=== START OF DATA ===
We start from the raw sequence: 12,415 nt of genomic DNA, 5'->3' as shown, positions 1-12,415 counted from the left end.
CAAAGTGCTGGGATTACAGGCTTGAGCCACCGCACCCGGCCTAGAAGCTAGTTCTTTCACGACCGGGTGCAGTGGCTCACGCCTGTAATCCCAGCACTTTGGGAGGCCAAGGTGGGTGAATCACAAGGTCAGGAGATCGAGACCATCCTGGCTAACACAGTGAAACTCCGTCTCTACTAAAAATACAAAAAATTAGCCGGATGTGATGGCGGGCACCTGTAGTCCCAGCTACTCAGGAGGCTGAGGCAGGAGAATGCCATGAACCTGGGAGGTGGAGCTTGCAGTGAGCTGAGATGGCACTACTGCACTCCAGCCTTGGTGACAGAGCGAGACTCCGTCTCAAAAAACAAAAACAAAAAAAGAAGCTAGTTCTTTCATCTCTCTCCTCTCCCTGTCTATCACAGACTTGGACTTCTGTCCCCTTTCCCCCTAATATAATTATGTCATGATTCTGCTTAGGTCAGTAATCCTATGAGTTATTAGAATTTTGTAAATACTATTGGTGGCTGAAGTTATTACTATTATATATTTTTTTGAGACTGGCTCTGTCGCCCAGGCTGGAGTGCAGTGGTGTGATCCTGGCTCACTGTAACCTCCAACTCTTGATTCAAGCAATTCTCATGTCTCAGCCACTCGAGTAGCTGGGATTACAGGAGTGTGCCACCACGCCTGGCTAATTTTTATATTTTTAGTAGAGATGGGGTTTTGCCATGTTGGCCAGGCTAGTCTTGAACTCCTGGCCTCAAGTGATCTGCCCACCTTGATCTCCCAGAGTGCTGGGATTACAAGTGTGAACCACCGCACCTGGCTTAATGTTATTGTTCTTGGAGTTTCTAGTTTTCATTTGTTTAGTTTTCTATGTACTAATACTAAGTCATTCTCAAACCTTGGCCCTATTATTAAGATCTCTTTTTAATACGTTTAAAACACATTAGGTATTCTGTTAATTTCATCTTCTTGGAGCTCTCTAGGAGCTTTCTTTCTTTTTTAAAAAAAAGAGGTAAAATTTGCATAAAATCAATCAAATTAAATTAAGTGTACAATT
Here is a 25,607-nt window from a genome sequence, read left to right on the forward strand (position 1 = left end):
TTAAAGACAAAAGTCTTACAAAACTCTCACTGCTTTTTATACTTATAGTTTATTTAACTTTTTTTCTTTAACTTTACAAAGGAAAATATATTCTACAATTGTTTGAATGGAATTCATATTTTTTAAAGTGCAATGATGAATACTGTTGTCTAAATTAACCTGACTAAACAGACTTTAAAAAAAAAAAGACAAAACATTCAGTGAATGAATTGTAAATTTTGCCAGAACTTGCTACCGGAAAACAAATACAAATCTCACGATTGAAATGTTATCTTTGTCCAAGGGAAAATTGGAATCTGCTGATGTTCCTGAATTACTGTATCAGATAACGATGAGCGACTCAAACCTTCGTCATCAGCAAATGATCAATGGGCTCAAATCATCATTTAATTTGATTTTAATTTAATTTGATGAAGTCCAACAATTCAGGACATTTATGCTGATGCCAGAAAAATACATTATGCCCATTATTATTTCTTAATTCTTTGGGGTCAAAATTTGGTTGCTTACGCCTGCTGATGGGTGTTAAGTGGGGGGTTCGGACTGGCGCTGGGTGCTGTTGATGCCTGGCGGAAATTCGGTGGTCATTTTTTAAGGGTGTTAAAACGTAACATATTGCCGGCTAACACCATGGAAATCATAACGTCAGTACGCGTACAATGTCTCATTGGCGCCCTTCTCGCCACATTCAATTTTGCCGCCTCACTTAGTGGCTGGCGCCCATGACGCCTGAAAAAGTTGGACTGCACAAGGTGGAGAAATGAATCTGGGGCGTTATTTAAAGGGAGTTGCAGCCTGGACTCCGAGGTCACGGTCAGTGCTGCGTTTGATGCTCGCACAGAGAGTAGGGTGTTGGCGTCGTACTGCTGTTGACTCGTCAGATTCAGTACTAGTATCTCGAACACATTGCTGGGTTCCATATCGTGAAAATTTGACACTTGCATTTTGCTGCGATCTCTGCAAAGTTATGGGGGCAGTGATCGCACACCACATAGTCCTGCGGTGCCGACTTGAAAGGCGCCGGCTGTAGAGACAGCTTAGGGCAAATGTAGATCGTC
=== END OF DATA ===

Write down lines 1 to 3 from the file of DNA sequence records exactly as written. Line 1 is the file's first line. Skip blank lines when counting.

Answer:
We start from the raw sequence: 12,415 nt of genomic DNA, 5'->3' as shown, positions 1-12,415 counted from the left end.
CAAAGTGCTGGGATTACAGGCTTGAGCCACCGCACCCGGCCTAGAAGCTAGTTCTTTCACGACCGGGTGCAGTGGCTCACGCCTGTAATCCCAGCACTTTGGGAGGCCAAGGTGGGTGAATCACAAGGTCAGGAGATCGAGACCATCCTGGCTAACACAGTGAAACTCCGTCTCTACTAAAAATACAAAAAATTAGCCGGATGTGATGGCGGGCACCTGTAGTCCCAGCTACTCAGGAGGCTGAGGCAGGAGAATGCCATGAACCTGGGAGGTGGAGCTTGCAGTGAGCTGAGATGGCACTACTGCACTCCAGCCTTGGTGACAGAGCGAGACTCCGTCTCAAAAAACAAAAACAAAAAAAGAAGCTAGTTCTTTCATCTCTCTCCTCTCCCTGTCTATCACAGACTTGGACTTCTGTCCCCTTTCCCCCTAATATAATTATGTCATGATTCTGCTTAGGTCAGTAATCCTATGAGTTATTAGAATTTTGTAAATACTATTGGTGGCTGAAGTTATTACTATTATATATTTTTTTGAGACTGGCTCTGTCGCCCAGGCTGGAGTGCAGTGGTGTGATCCTGGCTCACTGTAACCTCCAACTCTTGATTCAAGCAATTCTCATGTCTCAGCCACTCGAGTAGCTGGGATTACAGGAGTGTGCCACCACGCCTGGCTAATTTTTATATTTTTAGTAGAGATGGGGTTTTGCCATGTTGGCCAGGCTAGTCTTGAACTCCTGGCCTCAAGTGATCTGCCCACCTTGATCTCCCAGAGTGCTGGGATTACAAGTGTGAACCACCGCACCTGGCTTAATGTTATTGTTCTTGGAGTTTCTAGTTTTCATTTGTTTAGTTTTCTATGTACTAATACTAAGTCATTCTCAAACCTTGGCCCTATTATTAAGATCTCTTTTTAATACGTTTAAAACACATTAGGTATTCTGTTAATTTCATCTTCTTGGAGCTCTCTAGGAGCTTTCTTTCTTTTTTAAAAAAAAGAGGTAAAATTTGCATAAAATCAATCAAATTAAATTAAGTGTACAATT
Here is a 25,607-nt window from a genome sequence, read left to right on the forward strand (position 1 = left end):